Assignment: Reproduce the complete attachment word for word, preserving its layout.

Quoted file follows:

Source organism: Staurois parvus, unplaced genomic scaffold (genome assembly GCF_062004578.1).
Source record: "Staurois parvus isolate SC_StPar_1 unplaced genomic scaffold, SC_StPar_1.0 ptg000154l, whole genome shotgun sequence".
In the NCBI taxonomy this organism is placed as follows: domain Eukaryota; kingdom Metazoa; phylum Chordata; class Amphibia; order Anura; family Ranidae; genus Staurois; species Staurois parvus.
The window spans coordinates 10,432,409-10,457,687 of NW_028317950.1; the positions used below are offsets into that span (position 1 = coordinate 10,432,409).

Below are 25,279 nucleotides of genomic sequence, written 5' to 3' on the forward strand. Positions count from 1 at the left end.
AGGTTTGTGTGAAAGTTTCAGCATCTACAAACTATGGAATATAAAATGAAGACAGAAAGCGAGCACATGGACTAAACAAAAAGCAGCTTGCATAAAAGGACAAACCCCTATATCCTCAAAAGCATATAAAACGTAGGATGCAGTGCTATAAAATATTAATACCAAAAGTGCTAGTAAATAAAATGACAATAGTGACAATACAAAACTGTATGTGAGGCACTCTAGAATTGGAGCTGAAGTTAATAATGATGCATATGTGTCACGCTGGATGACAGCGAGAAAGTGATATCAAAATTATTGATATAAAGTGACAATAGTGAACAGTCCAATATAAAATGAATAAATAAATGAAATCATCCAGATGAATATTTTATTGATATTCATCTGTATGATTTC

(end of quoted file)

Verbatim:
Source organism: Staurois parvus, unplaced genomic scaffold (genome assembly GCF_062004578.1).
Source record: "Staurois parvus isolate SC_StPar_1 unplaced genomic scaffold, SC_StPar_1.0 ptg000154l, whole genome shotgun sequence".
In the NCBI taxonomy this organism is placed as follows: domain Eukaryota; kingdom Metazoa; phylum Chordata; class Amphibia; order Anura; family Ranidae; genus Staurois; species Staurois parvus.
The window spans coordinates 10,432,409-10,457,687 of NW_028317950.1; the positions used below are offsets into that span (position 1 = coordinate 10,432,409).

Below are 25,279 nucleotides of genomic sequence, written 5' to 3' on the forward strand. Positions count from 1 at the left end.
AGGTTTGTGTGAAAGTTTCAGCATCTACAAACTATGGAATATAAAATGAAGACAGAAAGCGAGCACATGGACTAAACAAAAAGCAGCTTGCATAAAAGGACAAACCCCTATATCCTCAAAAGCATATAAAACGTAGGATGCAGTGCTATAAAATATTAATACCAAAAGTGCTAGTAAATAAAATGACAATAGTGACAATACAAAACTGTATGTGAGGCACTCTAGAATTGGAGCTGAAGTTAATAATGATGCATATGTGTCACGCTGGATGACAGCGAGAAAGTGATATCAAAATTATTGATATAAAGTGACAATAGTGAACAGTCCAATATAAAATGAATAAATAAATGAAATCATCCAGATGAATATTTTATTGATATTCATCTGTATGATTTC